Cognitive behavioral therapy encourages you to form clear expectations and perspectives around your daily thoughts. In other words, the primary goal of CBT is to help you recognize and change negative thought patterns that are impacting your sobriety.
During treatment sessions, you learn how to implement effective coping strategies that enable you to develop more positive thinking patterns over time.
Some of the more effective techniques incorporated during CBT sessions may include:
- Cognitive Restructuring
Cognitive restructuring teaches you how to react differently to stressful situations by offsetting negative thoughts and cognitive distortions, like catastrophizing or thinking the worst of every scenario.
Clinical therapists will typically incorporate self-talk strategies, teaching you how to identify illogical statements and replace them with positive perspectives.(4)
- Encouraging Positive Activities
One of the most effective ways to deal with your negative thoughts is to engage your mind in something more pleasant. This technique encourages you to create a weekly list of enjoyable activities to get a healthy break from the daily chores of your life.
The tasks are simple with a prime objective to induce positive emotions. The positivity can fight negative thoughts and help reduce your urge to relapse.(4)
- Setting Consistent Personal Goals
This technique focuses on you and your therapist coming up with specific outcomes that you would like to achieve related to drug abuse and any other problematic behavioral patterns.
It’s important that your goals are measurable and observable, as well as achievable. That’s because if the goals are set too high, you may become discouraged, which is why it’s important to set realistic goals at first.(4)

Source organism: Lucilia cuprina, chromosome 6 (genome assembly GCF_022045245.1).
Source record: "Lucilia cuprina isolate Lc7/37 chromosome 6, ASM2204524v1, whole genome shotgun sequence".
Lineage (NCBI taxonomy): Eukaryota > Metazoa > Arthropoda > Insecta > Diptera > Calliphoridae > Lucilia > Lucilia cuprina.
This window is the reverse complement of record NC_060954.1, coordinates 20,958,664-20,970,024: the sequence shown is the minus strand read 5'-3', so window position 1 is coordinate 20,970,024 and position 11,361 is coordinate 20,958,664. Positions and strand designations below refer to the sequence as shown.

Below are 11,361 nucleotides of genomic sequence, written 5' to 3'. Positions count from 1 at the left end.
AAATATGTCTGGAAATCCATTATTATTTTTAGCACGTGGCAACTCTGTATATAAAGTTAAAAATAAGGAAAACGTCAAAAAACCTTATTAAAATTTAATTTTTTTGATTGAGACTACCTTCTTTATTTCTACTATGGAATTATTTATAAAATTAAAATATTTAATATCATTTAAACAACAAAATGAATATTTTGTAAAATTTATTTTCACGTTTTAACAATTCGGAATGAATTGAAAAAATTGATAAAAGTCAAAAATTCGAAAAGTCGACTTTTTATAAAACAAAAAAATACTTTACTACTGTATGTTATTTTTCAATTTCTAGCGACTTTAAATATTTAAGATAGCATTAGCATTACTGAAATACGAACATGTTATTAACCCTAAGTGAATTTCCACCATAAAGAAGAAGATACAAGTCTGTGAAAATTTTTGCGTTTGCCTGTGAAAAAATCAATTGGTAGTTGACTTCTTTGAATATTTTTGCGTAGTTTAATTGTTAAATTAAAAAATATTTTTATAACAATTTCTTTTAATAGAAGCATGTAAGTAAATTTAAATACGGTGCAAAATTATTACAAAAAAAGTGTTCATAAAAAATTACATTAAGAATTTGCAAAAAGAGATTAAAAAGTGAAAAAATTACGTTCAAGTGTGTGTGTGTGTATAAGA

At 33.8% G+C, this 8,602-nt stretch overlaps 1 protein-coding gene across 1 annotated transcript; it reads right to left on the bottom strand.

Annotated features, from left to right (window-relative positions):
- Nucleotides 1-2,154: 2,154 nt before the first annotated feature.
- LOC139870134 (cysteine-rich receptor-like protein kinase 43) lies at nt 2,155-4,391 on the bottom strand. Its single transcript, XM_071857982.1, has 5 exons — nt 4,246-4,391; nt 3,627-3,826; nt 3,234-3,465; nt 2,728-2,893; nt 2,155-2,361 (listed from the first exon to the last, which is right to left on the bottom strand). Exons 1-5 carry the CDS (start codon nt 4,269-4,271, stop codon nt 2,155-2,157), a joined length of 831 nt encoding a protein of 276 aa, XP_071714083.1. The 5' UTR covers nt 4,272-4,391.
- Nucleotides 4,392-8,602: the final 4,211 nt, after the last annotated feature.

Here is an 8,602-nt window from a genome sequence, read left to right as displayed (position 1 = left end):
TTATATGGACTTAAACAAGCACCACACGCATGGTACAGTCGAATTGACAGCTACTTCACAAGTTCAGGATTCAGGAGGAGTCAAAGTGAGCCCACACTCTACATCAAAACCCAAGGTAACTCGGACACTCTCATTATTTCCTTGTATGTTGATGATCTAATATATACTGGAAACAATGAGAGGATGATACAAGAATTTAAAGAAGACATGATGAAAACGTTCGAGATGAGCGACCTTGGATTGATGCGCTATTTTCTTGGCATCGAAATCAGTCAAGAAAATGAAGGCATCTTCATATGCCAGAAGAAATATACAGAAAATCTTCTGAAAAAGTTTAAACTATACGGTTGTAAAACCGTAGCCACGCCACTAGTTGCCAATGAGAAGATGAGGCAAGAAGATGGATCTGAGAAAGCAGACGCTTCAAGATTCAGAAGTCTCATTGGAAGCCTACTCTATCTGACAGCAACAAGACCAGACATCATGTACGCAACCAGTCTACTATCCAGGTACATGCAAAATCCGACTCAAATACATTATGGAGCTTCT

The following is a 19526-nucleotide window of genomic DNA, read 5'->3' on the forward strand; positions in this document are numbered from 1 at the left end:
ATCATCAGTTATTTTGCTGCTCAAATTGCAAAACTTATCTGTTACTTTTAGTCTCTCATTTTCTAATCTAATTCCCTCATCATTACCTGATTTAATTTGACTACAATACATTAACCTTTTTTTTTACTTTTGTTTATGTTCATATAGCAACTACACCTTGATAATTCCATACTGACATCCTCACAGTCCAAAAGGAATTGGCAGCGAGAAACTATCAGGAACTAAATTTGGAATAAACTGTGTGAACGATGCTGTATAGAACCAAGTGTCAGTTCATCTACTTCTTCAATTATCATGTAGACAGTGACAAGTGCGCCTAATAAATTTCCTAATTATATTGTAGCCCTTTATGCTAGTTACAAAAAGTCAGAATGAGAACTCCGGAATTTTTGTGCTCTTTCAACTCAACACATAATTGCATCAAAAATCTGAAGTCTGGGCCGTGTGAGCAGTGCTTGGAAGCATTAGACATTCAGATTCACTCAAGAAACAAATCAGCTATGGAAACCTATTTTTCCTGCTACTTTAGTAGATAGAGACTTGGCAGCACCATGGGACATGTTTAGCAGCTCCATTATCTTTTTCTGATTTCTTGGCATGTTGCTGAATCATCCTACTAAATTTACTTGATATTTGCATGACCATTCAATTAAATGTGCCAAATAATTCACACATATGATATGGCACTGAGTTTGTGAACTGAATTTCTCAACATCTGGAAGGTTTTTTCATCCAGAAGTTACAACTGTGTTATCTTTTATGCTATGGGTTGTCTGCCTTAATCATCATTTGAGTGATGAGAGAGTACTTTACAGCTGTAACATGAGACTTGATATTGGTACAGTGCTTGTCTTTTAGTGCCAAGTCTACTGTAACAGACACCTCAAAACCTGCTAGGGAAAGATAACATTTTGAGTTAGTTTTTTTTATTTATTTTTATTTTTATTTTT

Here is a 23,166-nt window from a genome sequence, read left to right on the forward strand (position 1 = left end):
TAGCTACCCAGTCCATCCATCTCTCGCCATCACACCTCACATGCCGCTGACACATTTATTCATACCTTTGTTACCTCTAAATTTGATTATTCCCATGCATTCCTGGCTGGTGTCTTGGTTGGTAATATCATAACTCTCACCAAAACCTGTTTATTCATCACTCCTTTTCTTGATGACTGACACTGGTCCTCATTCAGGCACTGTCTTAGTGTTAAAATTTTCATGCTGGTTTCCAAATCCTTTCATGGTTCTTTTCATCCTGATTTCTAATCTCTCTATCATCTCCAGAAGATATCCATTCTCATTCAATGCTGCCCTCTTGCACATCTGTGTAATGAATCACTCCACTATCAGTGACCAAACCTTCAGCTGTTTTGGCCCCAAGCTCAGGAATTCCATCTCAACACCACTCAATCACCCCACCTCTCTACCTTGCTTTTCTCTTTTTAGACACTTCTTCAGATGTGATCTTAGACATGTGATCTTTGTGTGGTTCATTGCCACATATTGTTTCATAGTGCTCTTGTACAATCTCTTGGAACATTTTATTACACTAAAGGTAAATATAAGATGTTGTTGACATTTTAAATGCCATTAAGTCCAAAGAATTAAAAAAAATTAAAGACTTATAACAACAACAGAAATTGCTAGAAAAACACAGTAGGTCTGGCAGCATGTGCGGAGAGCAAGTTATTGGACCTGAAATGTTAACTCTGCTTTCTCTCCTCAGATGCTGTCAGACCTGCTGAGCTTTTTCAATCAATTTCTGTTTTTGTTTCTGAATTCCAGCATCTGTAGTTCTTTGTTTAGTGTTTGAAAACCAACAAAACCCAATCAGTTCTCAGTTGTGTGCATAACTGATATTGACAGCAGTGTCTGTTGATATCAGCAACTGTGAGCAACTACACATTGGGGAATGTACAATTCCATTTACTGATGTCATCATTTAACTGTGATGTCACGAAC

Cognitive Behavioral Therapy at Ranch Creek Recovery
At Ranch Creek Recovery, as you begin to address the negative thinking patterns that shape your actions, you’ll also learn how to change your behaviors, developing new skills to avoid substance use altogether.
Your treatment will focus on exploring your history to find out what has influenced your addiction in the past.
Our expert therapists are trained to listen for the maladaptive thoughts you express to help you challenge those concepts and replace them with healthier ideas.
Regardless of where you are in your recovery, it’s important to remember that when you begin making progress toward smaller goals, the overall objective of sustained sobriety begins to seem a bit more achievable each day — and we’ll be with you every step of the way.
1 American Psychological Association. What is Cognitive Behavioral Therapy? Accessed September 17, 2021. https://www.apa.org/ptsd-guideline/patients-and-families/cognitive-behavioral.
2 National Center for Biotechnology Information. Cognitive-Behavioral Therapy for Substance Use Disorders. Accessed September 17, 2021. https://www.ncbi.nlm.nih.gov/pmc/articles/PMC2897895/.
3 National Center for Biotechnology Information. Dialectical Behavior Therapy for Substance Abusers. Accessed September 17, 2021. https://www.ncbi.nlm.nih.gov/pmc/articles/PMC2797106/.
4 Mayo Clinic. Cognitive Behavioral Therapy. Accessed September 17, 2021. https://www.mayoclinic.org/tests-procedures/cognitive-behavioral-therapy/about/pac-20384610.